Probation and Parole Violations: State Responses
Offenders sent to prison for probation and parole violations contribute substantially to state prison populations. Thirty-five percent of all state prison admissions in 2006 were offenders returned to incarceration as a result of violating conditions of parole, not for new convictions, according to a Department of Justice report. California led the nation; nearly two-thirds of its prison admissions attributed to parole violations. Another 2006 Department of Justice report notes that 9 percent of all offenders who exited probation supervision were incarcerated in state or local facilities due to rule violations. These admissions contribute to the increasing costs of corrections.
Although some violators must be returned to prison to protect public safety, a growing number of states are exploring options to manage these offenders in the community. State responses to offenders who violate conditions of their probation or parole—also known as technical violators—are governed by various policies or laws, including agency policy, administrative code, or statutory law.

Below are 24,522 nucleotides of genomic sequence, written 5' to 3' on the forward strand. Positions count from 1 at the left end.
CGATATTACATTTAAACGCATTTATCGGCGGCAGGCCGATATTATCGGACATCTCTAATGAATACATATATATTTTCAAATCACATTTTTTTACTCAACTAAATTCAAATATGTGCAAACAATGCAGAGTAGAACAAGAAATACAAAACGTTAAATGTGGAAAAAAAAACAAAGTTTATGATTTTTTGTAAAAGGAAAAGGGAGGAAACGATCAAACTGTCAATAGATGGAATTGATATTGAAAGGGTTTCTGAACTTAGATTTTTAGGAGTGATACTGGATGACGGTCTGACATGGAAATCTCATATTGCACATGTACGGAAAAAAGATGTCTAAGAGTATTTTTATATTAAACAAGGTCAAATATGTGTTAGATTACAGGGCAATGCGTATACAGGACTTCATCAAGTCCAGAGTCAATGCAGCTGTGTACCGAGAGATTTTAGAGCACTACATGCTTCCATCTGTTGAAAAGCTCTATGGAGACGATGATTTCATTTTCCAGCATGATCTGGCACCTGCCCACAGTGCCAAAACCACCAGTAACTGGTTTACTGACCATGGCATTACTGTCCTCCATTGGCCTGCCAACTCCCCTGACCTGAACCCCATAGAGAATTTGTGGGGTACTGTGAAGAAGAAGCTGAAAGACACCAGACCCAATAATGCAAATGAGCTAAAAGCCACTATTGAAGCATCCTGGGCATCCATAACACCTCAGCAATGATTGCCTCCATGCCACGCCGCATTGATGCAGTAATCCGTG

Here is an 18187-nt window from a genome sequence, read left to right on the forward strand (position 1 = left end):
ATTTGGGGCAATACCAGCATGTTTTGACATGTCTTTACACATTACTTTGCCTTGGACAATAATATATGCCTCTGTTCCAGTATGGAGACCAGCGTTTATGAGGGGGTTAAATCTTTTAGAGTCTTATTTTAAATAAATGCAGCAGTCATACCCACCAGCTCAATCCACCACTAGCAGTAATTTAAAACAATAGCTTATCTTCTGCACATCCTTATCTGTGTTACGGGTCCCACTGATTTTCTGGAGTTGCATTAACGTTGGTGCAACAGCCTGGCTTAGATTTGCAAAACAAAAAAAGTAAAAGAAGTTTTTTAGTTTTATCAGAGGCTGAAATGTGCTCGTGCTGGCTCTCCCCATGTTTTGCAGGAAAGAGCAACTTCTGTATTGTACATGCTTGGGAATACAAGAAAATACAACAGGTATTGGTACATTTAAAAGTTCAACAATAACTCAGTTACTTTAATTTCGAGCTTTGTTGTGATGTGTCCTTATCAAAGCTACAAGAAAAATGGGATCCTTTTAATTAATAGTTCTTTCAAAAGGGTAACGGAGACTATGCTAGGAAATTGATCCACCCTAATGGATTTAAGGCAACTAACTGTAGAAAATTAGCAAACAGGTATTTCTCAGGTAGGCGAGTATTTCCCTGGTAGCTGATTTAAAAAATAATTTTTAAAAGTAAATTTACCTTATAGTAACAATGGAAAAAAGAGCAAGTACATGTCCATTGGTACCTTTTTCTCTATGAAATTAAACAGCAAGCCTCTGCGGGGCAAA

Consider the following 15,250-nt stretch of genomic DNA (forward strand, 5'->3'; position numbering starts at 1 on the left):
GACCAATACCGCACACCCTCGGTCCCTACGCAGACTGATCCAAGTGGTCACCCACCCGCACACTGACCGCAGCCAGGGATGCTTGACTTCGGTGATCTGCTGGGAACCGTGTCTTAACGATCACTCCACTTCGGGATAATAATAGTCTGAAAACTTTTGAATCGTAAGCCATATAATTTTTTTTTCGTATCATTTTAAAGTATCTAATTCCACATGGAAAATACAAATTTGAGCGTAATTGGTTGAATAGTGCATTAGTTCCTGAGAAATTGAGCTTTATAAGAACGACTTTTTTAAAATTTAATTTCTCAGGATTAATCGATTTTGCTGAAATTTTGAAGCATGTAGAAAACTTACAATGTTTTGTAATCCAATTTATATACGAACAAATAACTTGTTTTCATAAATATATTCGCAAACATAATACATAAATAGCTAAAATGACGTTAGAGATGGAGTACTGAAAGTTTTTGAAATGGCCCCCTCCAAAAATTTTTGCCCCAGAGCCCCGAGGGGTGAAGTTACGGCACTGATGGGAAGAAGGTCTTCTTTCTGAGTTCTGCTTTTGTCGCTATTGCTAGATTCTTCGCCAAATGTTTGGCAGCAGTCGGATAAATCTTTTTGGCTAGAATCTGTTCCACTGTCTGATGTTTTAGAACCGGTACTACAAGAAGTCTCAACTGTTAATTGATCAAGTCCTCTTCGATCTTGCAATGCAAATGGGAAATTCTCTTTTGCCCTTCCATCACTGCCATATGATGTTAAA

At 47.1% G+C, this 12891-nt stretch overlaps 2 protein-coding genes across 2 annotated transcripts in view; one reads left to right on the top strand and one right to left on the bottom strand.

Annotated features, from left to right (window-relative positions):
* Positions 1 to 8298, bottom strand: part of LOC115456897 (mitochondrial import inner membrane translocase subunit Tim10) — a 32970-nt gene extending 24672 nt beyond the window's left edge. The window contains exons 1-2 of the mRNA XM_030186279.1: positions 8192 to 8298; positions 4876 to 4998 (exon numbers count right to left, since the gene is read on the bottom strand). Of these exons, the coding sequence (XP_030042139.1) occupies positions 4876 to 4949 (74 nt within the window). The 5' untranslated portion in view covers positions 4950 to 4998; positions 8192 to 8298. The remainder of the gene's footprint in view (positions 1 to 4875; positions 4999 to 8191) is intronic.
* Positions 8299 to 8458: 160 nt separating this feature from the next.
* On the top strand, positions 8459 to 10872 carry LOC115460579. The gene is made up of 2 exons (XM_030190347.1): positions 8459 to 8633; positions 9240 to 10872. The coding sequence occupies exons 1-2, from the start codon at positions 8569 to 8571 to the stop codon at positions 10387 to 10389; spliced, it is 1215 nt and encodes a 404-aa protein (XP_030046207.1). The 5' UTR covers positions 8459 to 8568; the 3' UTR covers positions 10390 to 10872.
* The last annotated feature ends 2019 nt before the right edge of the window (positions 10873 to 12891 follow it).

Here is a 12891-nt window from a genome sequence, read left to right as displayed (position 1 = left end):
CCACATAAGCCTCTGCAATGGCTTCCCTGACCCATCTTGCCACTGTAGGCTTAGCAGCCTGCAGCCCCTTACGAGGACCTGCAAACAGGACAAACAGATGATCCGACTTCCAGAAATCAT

This report examines the strategies state lawmakers have used to hold offenders accountable for breaking the rules of their supervision and to maintain public safety, while preserving expensive prison beds for more dangerous criminals.
This report was prepared under a partnership of NCSL’s Criminal Justice Programs and the Public Safety Performance Project of the Pew Center on the States.
For more information on this topic, please contact Alison Lawrence, 303-364-7700 or email@example.com